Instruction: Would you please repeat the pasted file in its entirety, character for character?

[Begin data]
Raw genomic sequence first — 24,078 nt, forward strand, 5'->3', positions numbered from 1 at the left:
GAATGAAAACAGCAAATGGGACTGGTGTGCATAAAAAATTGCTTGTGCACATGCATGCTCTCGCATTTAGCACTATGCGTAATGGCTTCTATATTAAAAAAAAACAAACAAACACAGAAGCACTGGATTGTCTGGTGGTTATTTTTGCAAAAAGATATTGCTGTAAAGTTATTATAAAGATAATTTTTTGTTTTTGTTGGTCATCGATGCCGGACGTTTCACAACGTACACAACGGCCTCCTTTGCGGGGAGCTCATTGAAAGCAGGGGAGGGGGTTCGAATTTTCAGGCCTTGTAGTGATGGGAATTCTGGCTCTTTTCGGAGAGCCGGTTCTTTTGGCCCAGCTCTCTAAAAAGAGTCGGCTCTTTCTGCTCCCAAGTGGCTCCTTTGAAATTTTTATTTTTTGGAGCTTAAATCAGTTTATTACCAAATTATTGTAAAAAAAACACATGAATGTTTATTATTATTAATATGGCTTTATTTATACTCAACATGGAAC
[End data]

Raw genomic sequence first — 24,078 nt, forward strand, 5'->3', positions numbered from 1 at the left:
GAATGAAAACAGCAAATGGGACTGGTGTGCATAAAAAATTGCTTGTGCACATGCATGCTCTCGCATTTAGCACTATGCGTAATGGCTTCTATATTAAAAAAAAACAAACAAACACAGAAGCACTGGATTGTCTGGTGGTTATTTTTGCAAAAAGATATTGCTGTAAAGTTATTATAAAGATAATTTTTTGTTTTTGTTGGTCATCGATGCCGGACGTTTCACAACGTACACAACGGCCTCCTTTGCGGGGAGCTCATTGAAAGCAGGGGAGGGGGTTCGAATTTTCAGGCCTTGTAGTGATGGGAATTCTGGCTCTTTTCGGAGAGCCGGTTCTTTTGGCCCAGCTCTCTAAAAAGAGTCGGCTCTTTCTGCTCCCAAGTGGCTCCTTTGAAATTTTTATTTTTTGGAGCTTAAATCAGTTTATTACCAAATTATTGTAAAAAAAACACATGAATGTTTATTATTATTAATATGGCTTTATTTATACTCAACATGGAAC